Large modern companies don’t set out with the explicit goal to make their people feel small. It is collateral damage for what they believe genuinely they must do to maintain coordination and control. But it is a completely false sense of security. The control they seek comes with a steep price: a workforce that can’t do what it would be capable of doing under better circumstances. Thanks to the advantages of scale, it takes a while for the negative effects to manifest. That is why big companies stay big for relatively long periods of time — but then crumble, often spectacularly.

The reasons are often diagnosed as changing technology, or new entrants, or shifting customer needs. But the power of scale plus talented and engaged employees would naturally overcome most if not all those challenges: you would commercialize the new technology first; potential new entrants would pick some other industry to disrupt; you would be on top of shifting customer trends. However, if those employees have been subject to the kind of standardization, compartmentalization, and subordination described, they often are not up to the task — or prevented from accomplishing it. And great companies crumble — by believing that it is meritorious to do the very things that become their undoing.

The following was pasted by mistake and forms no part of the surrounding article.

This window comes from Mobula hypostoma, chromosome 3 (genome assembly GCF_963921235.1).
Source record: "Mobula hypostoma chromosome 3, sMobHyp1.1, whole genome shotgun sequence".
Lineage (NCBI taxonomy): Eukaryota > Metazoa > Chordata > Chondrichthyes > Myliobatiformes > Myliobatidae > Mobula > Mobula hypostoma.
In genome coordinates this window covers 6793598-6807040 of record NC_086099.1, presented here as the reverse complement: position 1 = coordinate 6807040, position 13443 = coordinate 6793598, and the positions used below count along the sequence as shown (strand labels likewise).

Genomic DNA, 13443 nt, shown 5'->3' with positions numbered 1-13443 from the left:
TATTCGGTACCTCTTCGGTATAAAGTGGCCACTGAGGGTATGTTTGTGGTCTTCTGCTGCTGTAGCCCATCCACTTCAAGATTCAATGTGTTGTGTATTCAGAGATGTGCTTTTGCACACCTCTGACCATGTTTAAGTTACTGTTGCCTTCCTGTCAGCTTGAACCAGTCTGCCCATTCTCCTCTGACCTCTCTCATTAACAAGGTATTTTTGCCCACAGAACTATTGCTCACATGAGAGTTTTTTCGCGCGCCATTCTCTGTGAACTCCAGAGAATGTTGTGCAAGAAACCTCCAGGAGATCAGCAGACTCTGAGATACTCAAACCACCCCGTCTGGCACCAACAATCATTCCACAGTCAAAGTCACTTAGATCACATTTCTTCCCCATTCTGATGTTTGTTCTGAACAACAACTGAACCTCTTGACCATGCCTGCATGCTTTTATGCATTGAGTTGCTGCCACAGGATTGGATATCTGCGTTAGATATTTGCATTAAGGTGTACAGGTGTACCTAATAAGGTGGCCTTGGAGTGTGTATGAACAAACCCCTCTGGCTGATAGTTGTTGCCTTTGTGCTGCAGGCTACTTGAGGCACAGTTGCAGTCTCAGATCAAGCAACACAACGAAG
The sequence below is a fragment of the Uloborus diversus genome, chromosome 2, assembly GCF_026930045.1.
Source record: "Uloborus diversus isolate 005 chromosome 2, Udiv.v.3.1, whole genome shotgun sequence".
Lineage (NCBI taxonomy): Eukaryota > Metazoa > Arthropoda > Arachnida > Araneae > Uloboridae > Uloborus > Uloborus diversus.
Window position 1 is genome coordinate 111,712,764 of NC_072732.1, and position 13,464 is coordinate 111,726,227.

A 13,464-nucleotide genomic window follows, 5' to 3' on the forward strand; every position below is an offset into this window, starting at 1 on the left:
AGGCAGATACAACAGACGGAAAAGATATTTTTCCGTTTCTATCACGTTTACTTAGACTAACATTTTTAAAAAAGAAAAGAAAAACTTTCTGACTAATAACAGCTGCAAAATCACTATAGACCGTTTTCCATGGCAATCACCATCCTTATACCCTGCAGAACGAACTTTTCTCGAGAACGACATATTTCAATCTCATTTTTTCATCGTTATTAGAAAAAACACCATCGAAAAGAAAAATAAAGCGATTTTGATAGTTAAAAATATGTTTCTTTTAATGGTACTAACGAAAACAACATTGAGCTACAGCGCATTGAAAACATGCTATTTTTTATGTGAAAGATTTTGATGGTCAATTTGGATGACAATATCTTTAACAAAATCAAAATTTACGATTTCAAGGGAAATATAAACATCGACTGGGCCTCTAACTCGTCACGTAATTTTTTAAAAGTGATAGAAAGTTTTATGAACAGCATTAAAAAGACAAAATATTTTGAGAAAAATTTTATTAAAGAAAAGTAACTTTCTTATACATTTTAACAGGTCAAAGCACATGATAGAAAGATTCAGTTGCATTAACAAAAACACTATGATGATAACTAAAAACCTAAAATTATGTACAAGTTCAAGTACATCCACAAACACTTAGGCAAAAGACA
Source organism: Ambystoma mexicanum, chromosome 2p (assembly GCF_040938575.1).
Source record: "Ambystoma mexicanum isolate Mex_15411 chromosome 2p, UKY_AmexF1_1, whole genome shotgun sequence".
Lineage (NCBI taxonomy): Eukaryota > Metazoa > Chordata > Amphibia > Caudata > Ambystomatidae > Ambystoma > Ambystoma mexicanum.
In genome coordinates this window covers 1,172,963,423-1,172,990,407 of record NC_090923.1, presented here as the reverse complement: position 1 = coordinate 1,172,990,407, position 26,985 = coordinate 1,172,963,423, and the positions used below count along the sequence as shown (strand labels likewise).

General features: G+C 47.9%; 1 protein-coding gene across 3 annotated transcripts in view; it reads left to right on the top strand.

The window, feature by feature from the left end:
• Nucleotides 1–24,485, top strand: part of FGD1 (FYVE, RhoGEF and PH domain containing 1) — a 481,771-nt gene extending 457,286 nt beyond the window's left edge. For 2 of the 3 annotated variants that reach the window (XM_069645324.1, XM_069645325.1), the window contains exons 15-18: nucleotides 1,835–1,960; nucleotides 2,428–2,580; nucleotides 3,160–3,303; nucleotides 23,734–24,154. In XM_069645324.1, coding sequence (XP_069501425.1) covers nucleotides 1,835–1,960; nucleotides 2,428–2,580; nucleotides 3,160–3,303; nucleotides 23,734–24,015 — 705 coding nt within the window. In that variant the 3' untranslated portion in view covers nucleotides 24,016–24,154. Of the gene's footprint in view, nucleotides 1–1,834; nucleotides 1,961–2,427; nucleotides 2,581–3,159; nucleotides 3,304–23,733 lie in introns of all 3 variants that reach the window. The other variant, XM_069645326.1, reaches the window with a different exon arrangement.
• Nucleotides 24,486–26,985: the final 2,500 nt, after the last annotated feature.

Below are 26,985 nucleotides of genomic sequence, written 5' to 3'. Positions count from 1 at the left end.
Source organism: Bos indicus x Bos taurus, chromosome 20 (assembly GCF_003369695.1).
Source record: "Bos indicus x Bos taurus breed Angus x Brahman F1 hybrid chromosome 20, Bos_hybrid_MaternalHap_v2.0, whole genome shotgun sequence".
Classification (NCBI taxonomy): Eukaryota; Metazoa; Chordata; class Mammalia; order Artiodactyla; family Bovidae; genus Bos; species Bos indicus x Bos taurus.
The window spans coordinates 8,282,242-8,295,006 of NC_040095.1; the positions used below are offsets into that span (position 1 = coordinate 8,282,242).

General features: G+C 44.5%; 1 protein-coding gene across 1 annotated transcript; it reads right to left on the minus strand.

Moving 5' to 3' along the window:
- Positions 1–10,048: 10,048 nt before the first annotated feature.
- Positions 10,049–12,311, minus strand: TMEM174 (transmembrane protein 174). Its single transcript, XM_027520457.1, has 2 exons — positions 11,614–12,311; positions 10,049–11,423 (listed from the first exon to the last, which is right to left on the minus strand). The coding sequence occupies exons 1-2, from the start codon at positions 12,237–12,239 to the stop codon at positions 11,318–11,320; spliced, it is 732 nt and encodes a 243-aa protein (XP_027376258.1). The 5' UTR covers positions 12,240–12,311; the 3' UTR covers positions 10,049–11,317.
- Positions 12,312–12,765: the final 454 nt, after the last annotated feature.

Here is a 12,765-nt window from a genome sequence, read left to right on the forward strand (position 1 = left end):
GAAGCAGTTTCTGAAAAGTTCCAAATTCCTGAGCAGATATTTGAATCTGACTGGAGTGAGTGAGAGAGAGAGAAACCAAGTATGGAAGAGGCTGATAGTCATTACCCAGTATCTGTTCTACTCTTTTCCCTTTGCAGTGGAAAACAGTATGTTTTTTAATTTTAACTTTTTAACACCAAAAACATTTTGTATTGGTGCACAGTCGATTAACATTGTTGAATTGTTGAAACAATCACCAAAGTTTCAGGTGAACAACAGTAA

Practitioner Insights

It is no question that it is a very tricky proposition to achieve strategic success and not cause your employees to feel small and insignificant. Staying small in the modern economy is dangerous. Think of the thousands of small retailers that Walmart and Amazon have crushed. Think of the community banks that have all but disappeared. Think of the tech companies that have been squashed or swallowed up by Microsoft, Google, and Facebook. Sure, some industries are fragmented, and small players not only survive but thrive. But even those industries are delusional if they aren’t looking over their shoulders for the company that figures out how to leverage scale to consolidate their fragmented industries, as Blockbuster did in the video rental business (only to have it done to them by Netflix) and Waste Management did in the garbage collection business.

So, the fundamental strategy challenge is to be capable of pursuing scale but doing it in a human-friendly way. Perhaps counterintuitively, I believe that to do so, a company should not reject standardization, compartmentalization, and subordination. Those are important tools for managing a large-scale company. The key is to repurpose them in a way that supports scale and causes employees to feel they are important individuals in an integrated enterprise. That is the subject of next week’s piece.



Roger Martin

Professor Roger Martin is a writer, strategy advisor and in 2017 was named the #1 management thinker in world. He is also former Dean of the Rotman School.